The Advanced Data Grapher can be used to analyze data with box plots, bubble graphs, scatterplots, histograms, and stem-and-leaf plots. You can enter multiple rows and columns of data, select which set(s) to display in a graph, and choose the type of representation.
Students develop facility with graphical interpretations of systems of equations and the meaning of their solutions on those graphs. For example, they can use the distance formula to find the distance between the centers of two circles and thereby determine whether the circles intersect in 0, 1, or 2 points.
By completing the squares, students can convert the equation of a circle in general form to the center-radius form and, thus, find the radius and center. They can also convert the center-radius form to the general form by removing parentheses and combining like terms.
Students understand how to solve and graph a system consisting of two quadratic equations in two variables.
Students use geometric sequences to model situations of exponential growth and decay.
Students write geometric sequences explicitly and recursively and translate between the two forms.
Students draw a smooth curve that could be used as a model for a given data distribution.
Students recognize when it is reasonable and when it is not reasonable to use a normal curve as a model for a given data distribution.
Students define appropriate quantities from a situation (a “graphing story”), choose and interpret the scale and the origin for the graph, and graph the piecewise linear function described in the video. They understand the relationship between physical measurements and their representation on a graph.
Students choose and interpret the scale on a graph to appropriately represent an exponential function. Students plot points representing number of bacteria over time, given that bacteria grow by a constant factor over evenly spaced time intervals.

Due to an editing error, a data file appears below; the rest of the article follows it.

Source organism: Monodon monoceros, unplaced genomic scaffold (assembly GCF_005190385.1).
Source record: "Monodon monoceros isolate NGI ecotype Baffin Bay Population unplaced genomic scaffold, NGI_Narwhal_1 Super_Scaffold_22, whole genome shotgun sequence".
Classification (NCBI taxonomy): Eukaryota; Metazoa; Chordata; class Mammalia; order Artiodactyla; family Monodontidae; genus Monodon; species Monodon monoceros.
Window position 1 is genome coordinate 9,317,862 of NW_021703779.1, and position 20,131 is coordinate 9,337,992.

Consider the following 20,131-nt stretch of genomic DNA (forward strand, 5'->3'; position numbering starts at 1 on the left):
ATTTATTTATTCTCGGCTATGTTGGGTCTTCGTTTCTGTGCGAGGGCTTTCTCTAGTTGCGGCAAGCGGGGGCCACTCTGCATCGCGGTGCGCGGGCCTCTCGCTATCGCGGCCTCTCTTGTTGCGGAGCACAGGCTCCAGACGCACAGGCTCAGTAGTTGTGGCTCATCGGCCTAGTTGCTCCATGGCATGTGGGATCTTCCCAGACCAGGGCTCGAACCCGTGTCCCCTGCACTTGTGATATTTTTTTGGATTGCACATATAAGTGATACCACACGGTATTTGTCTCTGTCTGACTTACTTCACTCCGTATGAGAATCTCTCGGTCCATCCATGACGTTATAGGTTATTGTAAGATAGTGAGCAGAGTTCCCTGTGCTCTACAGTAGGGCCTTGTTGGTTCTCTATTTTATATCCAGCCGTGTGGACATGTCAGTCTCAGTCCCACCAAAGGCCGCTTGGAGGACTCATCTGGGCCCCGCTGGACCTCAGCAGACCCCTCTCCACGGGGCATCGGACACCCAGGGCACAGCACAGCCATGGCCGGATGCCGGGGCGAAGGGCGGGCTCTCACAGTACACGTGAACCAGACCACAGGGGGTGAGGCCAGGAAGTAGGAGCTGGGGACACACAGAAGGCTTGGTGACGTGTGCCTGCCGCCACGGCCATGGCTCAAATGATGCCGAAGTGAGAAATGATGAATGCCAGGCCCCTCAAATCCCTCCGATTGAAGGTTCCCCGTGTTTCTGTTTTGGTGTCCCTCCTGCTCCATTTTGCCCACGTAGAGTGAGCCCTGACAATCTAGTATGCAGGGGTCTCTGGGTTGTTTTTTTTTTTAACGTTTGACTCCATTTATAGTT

Students develop the tools necessary to discern units for quantities in real-world situations and choose levels of accuracy appropriate to limitations on measurement. They refine their skills in interpreting the meaning of features appearing in graphs.
Students understand that the sum or difference of two polynomials produces another polynomial and relate polynomials to the system of integers; students add and subtract polynomials.
Students understand that an equation is a statement of equality between two expressions. When values are substituted for the variables in an equation, the equation is either true or false. Students find values to assign to the variables in equations that make the equations true statements.
Students understand that an equation with variables is often viewed as a question asking for the set of values one can assign to the variables of the equation to make the equation a true statement. They see the equation as a “filter” that sifts through all numbers in the domain of the variables, sorting those numbers into two disjoint sets: the Solution Set and the set of numbers for which the equation is false.
Students understand the commutative, associate, and distributive properties as identities, e.g., equations whose solution sets are the set of all values in the domain of the variables.
Students learn that equations of the form (x - a)(x - b) = 0 have the same solution set as two equations joined by “or:” x - a = 0 or x - b = 0. Students solve factored or easily factorable equations.